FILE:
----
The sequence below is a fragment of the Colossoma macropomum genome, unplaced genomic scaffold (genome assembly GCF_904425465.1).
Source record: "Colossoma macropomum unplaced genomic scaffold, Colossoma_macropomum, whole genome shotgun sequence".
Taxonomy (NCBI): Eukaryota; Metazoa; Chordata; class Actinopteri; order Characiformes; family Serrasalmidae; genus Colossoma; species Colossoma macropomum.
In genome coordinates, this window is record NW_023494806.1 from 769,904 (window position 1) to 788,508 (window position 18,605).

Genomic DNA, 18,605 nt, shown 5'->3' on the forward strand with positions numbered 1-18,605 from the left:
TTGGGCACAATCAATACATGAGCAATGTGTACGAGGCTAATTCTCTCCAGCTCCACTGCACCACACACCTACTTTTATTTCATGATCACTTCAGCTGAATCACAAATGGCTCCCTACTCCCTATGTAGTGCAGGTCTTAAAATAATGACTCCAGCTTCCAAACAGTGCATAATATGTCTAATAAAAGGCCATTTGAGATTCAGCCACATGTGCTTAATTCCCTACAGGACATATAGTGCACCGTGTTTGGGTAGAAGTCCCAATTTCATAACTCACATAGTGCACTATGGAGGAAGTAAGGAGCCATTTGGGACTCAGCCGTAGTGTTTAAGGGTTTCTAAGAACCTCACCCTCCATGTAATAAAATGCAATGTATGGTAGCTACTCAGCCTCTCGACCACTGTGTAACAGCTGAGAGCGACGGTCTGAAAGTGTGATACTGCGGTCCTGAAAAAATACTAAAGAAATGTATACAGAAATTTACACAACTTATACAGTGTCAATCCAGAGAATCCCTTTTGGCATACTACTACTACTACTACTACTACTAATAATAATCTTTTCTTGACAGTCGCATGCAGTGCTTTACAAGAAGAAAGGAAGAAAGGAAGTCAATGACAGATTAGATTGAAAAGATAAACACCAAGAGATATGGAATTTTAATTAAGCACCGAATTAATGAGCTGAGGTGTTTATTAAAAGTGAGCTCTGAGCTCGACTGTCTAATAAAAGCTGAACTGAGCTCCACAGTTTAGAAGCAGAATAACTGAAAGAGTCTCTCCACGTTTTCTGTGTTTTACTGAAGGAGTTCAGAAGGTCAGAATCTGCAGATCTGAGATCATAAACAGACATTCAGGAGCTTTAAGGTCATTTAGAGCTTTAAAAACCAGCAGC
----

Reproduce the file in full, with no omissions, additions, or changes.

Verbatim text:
The sequence below is a fragment of the Colossoma macropomum genome, unplaced genomic scaffold (genome assembly GCF_904425465.1).
Source record: "Colossoma macropomum unplaced genomic scaffold, Colossoma_macropomum, whole genome shotgun sequence".
Taxonomy (NCBI): Eukaryota; Metazoa; Chordata; class Actinopteri; order Characiformes; family Serrasalmidae; genus Colossoma; species Colossoma macropomum.
In genome coordinates, this window is record NW_023494806.1 from 769,904 (window position 1) to 788,508 (window position 18,605).

Genomic DNA, 18,605 nt, shown 5'->3' on the forward strand with positions numbered 1-18,605 from the left:
TTGGGCACAATCAATACATGAGCAATGTGTACGAGGCTAATTCTCTCCAGCTCCACTGCACCACACACCTACTTTTATTTCATGATCACTTCAGCTGAATCACAAATGGCTCCCTACTCCCTATGTAGTGCAGGTCTTAAAATAATGACTCCAGCTTCCAAACAGTGCATAATATGTCTAATAAAAGGCCATTTGAGATTCAGCCACATGTGCTTAATTCCCTACAGGACATATAGTGCACCGTGTTTGGGTAGAAGTCCCAATTTCATAACTCACATAGTGCACTATGGAGGAAGTAAGGAGCCATTTGGGACTCAGCCGTAGTGTTTAAGGGTTTCTAAGAACCTCACCCTCCATGTAATAAAATGCAATGTATGGTAGCTACTCAGCCTCTCGACCACTGTGTAACAGCTGAGAGCGACGGTCTGAAAGTGTGATACTGCGGTCCTGAAAAAATACTAAAGAAATGTATACAGAAATTTACACAACTTATACAGTGTCAATCCAGAGAATCCCTTTTGGCATACTACTACTACTACTACTACTACTAATAATAATCTTTTCTTGACAGTCGCATGCAGTGCTTTACAAGAAGAAAGGAAGAAAGGAAGTCAATGACAGATTAGATTGAAAAGATAAACACCAAGAGATATGGAATTTTAATTAAGCACCGAATTAATGAGCTGAGGTGTTTATTAAAAGTGAGCTCTGAGCTCGACTGTCTAATAAAAGCTGAACTGAGCTCCACAGTTTAGAAGCAGAATAACTGAAAGAGTCTCTCCACGTTTTCTGTGTTTTACTGAAGGAGTTCAGAAGGTCAGAATCTGCAGATCTGAGATCATAAACAGACATTCAGGAGCTTTAAGGTCATTTAGAGCTTTAAAAACCAGCAGC